BloodyFootSex’s review published on Letterboxd:
I think I'm going to be the only person to ever see this movie and think, whenever it's over, "That's it?"
Not so because of the lack of content, surface-level depictions of its subjects, or especially due to the slower pacing, dragging out every moment, but because when it finally ended, after a seven and a half hour journey I took with this film, it felt like there was another hour or two left, with a few half an hour sequences left in the film.
There are many slow films, but Bela Tarr has always felt singular in his slow pacing. He somehow makes the most mundane tasks, ones that would take 5-10 minutes to complete, take 30 minutes to 1 hour, depending on the runtime, but make it feel like you've only spent 5-10 minutes watching the person do so. During the major scene in the bar, in which the townspeople gather to drink and dance, it was about 45 minutes to an hour of runtime, but it felt like just a few minutes like that hour was nothing.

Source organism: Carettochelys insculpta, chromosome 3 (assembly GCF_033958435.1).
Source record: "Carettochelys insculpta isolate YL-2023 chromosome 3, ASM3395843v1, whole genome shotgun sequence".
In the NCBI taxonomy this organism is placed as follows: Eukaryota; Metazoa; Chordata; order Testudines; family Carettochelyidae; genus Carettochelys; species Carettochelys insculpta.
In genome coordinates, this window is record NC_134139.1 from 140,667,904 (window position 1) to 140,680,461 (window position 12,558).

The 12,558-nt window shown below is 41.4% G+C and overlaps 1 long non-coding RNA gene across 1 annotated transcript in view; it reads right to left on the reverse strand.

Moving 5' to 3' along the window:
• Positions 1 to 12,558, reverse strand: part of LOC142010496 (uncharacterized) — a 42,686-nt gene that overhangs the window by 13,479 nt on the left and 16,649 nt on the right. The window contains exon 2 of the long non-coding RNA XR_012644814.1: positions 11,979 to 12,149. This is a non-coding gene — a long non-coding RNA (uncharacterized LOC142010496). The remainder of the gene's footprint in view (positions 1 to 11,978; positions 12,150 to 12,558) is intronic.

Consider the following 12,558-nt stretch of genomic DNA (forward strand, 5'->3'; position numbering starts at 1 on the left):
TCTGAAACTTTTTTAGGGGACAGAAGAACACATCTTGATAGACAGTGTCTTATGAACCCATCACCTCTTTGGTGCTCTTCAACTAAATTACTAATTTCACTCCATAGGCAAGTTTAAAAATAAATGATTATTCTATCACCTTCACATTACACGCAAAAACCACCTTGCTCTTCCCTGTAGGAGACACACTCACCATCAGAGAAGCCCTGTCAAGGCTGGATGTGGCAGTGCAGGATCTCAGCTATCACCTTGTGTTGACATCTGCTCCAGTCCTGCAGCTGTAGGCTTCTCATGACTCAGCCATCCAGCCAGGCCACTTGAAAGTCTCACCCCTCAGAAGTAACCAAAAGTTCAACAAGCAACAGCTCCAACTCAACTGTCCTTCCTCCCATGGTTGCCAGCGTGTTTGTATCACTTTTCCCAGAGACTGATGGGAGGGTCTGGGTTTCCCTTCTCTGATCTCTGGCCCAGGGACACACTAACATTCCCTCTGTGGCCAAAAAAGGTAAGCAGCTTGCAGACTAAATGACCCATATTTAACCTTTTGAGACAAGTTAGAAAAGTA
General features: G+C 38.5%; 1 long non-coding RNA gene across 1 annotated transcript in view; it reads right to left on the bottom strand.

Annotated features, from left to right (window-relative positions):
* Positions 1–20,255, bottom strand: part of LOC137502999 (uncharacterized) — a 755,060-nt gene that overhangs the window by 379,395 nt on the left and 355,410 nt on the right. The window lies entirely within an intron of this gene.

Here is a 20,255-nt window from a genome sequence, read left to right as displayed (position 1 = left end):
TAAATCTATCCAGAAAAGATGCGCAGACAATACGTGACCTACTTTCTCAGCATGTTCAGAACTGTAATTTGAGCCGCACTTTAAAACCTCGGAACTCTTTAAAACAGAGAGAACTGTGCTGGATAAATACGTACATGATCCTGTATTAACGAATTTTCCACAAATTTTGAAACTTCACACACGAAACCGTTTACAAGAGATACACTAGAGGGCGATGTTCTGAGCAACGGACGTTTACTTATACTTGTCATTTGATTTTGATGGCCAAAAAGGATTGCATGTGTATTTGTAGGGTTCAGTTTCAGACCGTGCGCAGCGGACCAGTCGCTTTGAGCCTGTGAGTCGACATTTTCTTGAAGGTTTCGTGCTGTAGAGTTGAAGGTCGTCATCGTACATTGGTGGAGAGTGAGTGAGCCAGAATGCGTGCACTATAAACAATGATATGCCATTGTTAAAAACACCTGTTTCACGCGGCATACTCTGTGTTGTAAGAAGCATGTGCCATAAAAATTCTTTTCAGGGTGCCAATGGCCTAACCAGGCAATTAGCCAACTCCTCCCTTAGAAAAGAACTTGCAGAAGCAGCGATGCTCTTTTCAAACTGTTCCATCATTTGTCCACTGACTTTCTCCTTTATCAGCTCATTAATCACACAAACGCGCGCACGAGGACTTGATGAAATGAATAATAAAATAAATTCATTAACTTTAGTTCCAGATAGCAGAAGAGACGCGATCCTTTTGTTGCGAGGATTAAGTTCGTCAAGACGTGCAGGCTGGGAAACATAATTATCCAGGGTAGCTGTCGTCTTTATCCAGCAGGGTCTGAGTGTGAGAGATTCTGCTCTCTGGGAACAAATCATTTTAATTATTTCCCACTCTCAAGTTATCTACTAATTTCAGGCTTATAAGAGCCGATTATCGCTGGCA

The best way to describe the experience is "hypnotically boring", as yes, it's as boring as I'd imagine it would be, but I was also never uninterested or disengaged. As the end neared, where everything is coming into perspective, and it goes from one thing happening every 15-20 minutes, to three at the same time, it feels like whiplash, like a quick cutting action movie in comparison. While I got it all, it did begin to test my patience when it sped up a bit.
Runtime and pacing aside, as it's the easiest thing to talk about when it comes to a 432-minute film made up entirely of long takes, it is a truly singular work of feel bad cinema, where pessimism is always the way to confront a situation, even if it hurts others around that person, and the road out of the town is nearly impossible, not because they don't want to get out, but because the nation and it's governments make it hard to get out, both in the geographical, and the socio-economical.
A fascinating watch, but one that won't likely be revised until
A: It gets an actual US release; or the most likely reason
B: The 2030s, as it's length makes it hard to rewatch outside of an educational environment.
I would have been starting my Cannes lineup today and I needed to fill my high art void somehow!